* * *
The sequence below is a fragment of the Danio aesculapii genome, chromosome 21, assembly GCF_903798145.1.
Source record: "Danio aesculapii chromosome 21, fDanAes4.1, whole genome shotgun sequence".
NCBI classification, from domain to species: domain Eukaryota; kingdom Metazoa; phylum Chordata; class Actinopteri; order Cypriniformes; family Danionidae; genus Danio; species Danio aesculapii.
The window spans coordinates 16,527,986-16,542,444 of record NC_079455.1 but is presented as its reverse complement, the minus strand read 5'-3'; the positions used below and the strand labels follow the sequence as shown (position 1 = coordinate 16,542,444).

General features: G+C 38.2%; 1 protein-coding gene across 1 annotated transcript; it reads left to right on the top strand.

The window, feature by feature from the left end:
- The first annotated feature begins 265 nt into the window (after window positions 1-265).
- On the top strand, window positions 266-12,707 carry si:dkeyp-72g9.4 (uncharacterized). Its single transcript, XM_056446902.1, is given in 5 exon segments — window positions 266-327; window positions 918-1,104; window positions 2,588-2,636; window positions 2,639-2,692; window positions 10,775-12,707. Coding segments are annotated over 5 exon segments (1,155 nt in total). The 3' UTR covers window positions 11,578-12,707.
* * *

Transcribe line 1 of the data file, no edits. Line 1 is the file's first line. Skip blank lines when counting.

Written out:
The sequence below is a fragment of the Danio aesculapii genome, chromosome 21, assembly GCF_903798145.1.